Yes, it is possible to accumulate results of different subjects all doing an experiment. This aggretated data can be retrieved in a session and presented to the subject. This is especially valuable in teaching, for example, to show the average data of a task that all students took. Data can be presented in graphs or tables in a script. We even support pivot tables to easily calculate averages, standard errors etc.

  14. Can I do an analysis of variance on the data?

    Not within the NeuroTask system. We do not support statistical analyses at this point except very basic statistics such as average, standard deviation etc.

  15. How come I don't find a await() statement in Javascript anywhere else?

    We use a special version of JavaScript, an extension called Stratified Javascript, which does implement this. Without it, in most experiments it would be necessary to make extensive use of callback functions which are hard to understand for a beginning programmer and difficult to maintain and debug even for a seasoned professional. Normal Javascript cannot in any way give you the equivalent of the await() function. To be sure, you can still use this style of programming with NeuroTask Scripting if you think it makes sense.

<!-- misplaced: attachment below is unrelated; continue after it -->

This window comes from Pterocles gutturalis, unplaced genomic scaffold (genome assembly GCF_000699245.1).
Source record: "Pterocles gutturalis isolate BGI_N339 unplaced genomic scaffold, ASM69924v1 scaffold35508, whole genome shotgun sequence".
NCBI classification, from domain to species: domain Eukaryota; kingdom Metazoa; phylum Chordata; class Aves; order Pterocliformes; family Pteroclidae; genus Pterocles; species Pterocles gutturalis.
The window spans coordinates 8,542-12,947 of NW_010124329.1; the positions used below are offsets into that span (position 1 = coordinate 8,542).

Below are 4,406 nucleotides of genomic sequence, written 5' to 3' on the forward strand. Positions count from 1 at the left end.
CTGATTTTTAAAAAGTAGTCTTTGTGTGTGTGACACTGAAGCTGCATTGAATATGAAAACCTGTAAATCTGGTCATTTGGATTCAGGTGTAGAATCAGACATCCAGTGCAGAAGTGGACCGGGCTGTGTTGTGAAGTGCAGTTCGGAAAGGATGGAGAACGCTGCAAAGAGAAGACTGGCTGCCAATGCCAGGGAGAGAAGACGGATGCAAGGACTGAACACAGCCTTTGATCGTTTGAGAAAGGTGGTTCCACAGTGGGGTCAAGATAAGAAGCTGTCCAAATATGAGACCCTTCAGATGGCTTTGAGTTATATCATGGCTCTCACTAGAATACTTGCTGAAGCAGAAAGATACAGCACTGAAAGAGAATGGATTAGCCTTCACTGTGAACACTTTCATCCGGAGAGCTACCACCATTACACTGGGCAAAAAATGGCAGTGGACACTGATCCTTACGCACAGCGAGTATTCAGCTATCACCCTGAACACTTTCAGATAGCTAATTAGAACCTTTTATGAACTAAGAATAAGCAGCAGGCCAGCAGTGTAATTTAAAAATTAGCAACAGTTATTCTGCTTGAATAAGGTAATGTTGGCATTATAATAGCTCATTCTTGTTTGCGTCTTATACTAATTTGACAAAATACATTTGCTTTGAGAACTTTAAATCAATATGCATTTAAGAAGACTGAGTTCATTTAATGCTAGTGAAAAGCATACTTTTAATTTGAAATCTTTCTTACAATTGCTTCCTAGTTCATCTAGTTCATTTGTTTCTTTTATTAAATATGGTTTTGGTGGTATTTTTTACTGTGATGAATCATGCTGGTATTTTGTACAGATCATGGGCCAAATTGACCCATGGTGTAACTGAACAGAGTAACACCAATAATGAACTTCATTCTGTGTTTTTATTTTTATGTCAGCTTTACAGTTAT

16. You seem to be using Dojo a lot but I like jQuery much better, can I use that instead?

    Yes, we like jQuery too. It is preloaded and ready to be used, as is Underscore.

  17. I like Javascript library X and style sheet package Y. Can I use those?

    No, for security reasons it is currently not possible to load arbitrary Javascript libraries and style sheets. If there is a general demand for this, we will make this possible in the future.

  18. I like Java or Flash (or Silverlight), can I use that?

    No, we don't like any of these systems and you cannot use them. Except that we use Flash as a fallback for systems that would not be able to play sounds or show movies otherwise. Well, if you insist, you can probably still make it work as you can use all of HTML and Javascript.

  19. I am an experienced programmer, will you force me to use weird and unpleasant code to do simple things?

    No! We are programmers too and we hate that. You can use JavaScript (etc) as usual plus the StratifiedJS extensions, plus Dojo, plus jQuery, plus Underscore. CSS is easily accessible with the .style() function.

  20. Can I use NeuroTask Scripting in the lab?

    Yes, no problem. With very critical timing or mandatory interaction with external machines like MRI or EEG scanners, eye-trackers, buttons etc. NeuroTask Scripting, however, cannot be used. In all other cases, there should be no problem, provided the lab machines have Internet.

  21. Can I use NeuroTask Scripting offline?

    No, to edit scripts and upload stimuli you must be online. If subjects start doing a NeuroTask script and lose their Internet connection, however, the script will continue to function in most cases. Responses are cached until the connection is restored again. If the script needs an active connection to access data, however, it will not work properly.